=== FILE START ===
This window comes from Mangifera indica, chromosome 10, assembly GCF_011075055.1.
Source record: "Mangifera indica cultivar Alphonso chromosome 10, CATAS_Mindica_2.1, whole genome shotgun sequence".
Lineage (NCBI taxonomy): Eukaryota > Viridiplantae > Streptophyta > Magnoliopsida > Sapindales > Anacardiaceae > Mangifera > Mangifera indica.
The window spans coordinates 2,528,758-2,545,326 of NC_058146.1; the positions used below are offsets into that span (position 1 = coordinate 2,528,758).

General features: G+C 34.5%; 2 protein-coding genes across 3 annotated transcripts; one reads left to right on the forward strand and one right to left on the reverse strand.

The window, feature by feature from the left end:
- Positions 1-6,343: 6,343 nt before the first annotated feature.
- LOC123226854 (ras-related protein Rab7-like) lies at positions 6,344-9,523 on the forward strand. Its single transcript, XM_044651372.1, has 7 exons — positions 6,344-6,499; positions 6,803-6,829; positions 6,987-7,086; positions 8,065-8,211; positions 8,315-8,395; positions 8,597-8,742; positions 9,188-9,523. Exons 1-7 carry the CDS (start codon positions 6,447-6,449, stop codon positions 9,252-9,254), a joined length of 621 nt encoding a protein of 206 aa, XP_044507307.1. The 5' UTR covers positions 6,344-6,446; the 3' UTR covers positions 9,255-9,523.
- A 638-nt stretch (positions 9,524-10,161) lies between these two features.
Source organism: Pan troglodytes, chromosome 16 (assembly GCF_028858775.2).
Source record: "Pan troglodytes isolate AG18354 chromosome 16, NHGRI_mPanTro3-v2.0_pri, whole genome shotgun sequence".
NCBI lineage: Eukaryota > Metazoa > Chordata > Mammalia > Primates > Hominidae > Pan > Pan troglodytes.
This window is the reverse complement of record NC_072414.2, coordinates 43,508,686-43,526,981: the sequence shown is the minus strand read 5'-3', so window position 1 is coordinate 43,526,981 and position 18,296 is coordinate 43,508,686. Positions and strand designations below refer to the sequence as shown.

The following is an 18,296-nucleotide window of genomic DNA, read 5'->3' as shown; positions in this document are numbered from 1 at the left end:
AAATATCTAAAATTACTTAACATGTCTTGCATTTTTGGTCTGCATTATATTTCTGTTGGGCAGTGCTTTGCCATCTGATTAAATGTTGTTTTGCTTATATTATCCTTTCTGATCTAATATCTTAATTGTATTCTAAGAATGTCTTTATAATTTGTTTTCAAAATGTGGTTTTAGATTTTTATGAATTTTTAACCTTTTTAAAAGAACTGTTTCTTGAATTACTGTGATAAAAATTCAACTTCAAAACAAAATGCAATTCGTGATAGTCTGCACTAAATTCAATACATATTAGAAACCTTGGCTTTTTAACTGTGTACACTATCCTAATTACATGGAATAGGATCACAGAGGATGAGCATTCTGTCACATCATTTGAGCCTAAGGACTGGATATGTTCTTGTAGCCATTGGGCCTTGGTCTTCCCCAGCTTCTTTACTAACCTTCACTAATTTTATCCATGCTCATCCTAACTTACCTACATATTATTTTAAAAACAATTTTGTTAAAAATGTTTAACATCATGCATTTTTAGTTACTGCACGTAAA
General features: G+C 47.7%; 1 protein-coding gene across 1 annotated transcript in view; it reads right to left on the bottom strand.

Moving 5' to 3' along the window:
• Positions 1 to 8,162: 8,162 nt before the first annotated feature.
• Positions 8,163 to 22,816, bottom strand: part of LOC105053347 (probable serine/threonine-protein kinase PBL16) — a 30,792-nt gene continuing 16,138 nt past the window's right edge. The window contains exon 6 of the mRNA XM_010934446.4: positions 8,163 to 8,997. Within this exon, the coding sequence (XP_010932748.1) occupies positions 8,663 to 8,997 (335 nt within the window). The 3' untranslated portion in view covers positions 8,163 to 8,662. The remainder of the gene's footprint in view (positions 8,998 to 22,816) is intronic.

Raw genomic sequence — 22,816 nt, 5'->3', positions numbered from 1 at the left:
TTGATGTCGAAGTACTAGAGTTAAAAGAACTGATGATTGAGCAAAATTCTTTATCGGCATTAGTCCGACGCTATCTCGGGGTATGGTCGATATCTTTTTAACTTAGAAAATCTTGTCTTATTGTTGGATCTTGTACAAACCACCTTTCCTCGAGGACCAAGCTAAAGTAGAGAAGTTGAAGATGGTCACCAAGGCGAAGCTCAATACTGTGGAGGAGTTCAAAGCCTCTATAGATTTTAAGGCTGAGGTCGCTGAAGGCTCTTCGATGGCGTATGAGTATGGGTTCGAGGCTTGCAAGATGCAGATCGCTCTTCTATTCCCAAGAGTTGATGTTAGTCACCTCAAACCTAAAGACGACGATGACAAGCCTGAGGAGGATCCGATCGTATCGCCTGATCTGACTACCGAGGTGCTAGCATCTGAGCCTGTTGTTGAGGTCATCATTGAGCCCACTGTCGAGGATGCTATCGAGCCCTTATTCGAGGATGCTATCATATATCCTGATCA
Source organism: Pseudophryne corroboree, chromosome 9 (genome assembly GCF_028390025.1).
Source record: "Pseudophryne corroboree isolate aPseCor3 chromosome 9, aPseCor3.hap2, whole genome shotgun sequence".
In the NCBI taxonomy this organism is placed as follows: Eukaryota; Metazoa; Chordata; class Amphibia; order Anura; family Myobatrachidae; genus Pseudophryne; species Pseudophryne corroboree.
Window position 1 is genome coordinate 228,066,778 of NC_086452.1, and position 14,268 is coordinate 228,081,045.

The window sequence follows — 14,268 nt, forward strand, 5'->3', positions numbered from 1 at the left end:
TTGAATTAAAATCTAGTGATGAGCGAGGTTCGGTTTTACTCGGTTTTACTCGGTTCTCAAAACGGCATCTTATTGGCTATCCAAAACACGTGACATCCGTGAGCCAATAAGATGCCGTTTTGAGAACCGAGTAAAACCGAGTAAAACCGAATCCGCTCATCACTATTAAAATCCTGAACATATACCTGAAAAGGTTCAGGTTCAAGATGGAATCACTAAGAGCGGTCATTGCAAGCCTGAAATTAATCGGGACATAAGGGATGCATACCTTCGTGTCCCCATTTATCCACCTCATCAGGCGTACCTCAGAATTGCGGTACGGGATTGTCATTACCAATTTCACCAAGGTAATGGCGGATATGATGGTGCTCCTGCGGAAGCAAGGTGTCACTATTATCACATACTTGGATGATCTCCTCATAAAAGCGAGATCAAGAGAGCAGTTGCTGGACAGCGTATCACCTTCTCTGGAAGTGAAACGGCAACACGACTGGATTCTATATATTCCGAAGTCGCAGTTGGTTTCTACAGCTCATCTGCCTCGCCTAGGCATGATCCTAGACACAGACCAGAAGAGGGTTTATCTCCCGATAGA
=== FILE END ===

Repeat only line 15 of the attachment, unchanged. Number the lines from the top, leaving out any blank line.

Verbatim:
AAATATCTAAAATTACTTAACATGTCTTGCATTTTTGGTCTGCATTATATTTCTGTTGGGCAGTGCTTTGCCATCTGATTAAATGTTGTTTTGCTTATATTATCCTTTCTGATCTAATATCTTAATTGTATTCTAAGAATGTCTTTATAATTTGTTTTCAAAATGTGGTTTTAGATTTTTATGAATTTTTAACCTTTTTAAAAGAACTGTTTCTTGAATTACTGTGATAAAAATTCAACTTCAAAACAAAATGCAATTCGTGATAGTCTGCACTAAATTCAATACATATTAGAAACCTTGGCTTTTTAACTGTGTACACTATCCTAATTACATGGAATAGGATCACAGAGGATGAGCATTCTGTCACATCATTTGAGCCTAAGGACTGGATATGTTCTTGTAGCCATTGGGCCTTGGTCTTCCCCAGCTTCTTTACTAACCTTCACTAATTTTATCCATGCTCATCCTAACTTACCTACATATTATTTTAAAAACAATTTTGTTAAAAATGTTTAACATCATGCATTTTTAGTTACTGCACGTAAA